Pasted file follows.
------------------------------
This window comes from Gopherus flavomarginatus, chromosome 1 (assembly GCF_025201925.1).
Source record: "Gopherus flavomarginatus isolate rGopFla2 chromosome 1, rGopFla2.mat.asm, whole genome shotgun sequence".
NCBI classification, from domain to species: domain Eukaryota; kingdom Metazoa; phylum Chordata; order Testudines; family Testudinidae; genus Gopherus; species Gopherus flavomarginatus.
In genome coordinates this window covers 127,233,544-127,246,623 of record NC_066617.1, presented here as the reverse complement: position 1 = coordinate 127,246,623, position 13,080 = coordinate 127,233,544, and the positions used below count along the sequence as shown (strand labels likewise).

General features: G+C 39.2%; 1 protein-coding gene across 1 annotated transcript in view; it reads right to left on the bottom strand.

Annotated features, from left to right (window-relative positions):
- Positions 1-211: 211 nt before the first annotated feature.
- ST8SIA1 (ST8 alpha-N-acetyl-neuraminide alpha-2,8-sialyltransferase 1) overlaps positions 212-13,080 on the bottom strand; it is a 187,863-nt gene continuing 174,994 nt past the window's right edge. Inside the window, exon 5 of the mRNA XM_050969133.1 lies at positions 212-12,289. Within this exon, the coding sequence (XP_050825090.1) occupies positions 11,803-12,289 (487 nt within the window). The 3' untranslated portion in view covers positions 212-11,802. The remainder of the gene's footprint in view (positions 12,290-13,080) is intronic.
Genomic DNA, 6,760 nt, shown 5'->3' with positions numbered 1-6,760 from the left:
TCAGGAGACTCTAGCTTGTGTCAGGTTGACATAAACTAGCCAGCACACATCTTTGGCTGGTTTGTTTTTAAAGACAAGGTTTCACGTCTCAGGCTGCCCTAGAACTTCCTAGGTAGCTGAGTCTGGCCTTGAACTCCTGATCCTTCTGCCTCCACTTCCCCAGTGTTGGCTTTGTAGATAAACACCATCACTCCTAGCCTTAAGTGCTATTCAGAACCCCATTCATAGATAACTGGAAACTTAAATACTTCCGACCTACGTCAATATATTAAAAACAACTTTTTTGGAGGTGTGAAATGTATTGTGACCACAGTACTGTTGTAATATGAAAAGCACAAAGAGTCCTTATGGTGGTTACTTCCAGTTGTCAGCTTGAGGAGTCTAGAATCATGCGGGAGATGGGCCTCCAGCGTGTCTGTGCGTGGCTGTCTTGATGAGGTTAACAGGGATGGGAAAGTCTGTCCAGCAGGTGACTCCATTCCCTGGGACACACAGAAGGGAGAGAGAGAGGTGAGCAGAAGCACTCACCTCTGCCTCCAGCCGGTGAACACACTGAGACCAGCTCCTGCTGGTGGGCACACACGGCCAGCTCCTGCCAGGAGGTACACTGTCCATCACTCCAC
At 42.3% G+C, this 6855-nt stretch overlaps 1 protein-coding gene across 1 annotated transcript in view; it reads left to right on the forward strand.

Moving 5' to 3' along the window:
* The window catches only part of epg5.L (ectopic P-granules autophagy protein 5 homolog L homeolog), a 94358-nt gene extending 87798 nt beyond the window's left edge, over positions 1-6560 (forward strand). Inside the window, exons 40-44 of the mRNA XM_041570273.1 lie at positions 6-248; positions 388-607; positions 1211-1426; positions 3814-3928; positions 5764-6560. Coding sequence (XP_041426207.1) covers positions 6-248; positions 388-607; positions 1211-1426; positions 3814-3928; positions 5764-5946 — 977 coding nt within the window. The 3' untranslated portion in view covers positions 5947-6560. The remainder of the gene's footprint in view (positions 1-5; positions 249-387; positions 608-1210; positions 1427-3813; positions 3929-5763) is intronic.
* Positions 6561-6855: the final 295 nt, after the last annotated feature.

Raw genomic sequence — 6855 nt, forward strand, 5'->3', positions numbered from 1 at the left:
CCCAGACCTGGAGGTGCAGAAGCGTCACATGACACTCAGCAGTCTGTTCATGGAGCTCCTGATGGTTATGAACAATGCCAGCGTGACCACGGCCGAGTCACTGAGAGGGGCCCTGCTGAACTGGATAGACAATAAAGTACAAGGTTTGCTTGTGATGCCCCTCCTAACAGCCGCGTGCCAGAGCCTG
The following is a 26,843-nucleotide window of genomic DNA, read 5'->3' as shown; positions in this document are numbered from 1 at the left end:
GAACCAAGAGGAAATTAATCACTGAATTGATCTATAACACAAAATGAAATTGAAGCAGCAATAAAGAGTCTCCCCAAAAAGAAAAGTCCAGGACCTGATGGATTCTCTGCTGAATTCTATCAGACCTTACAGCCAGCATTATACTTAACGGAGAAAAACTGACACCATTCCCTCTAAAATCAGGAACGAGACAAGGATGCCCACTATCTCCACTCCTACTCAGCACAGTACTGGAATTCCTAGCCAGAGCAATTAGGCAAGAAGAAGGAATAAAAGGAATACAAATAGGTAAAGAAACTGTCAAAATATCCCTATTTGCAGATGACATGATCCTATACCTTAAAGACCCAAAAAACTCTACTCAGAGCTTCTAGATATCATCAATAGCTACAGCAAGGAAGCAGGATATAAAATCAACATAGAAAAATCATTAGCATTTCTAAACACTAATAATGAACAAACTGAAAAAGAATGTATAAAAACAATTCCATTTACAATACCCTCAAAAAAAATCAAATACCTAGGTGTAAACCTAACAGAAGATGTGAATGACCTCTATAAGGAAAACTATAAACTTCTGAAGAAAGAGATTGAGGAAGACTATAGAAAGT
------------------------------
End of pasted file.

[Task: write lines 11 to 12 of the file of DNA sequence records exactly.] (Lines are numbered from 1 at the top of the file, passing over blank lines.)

At 42.3% G+C, this 6855-nt stretch overlaps 1 protein-coding gene across 1 annotated transcript in view; it reads left to right on the forward strand.

Moving 5' to 3' along the window: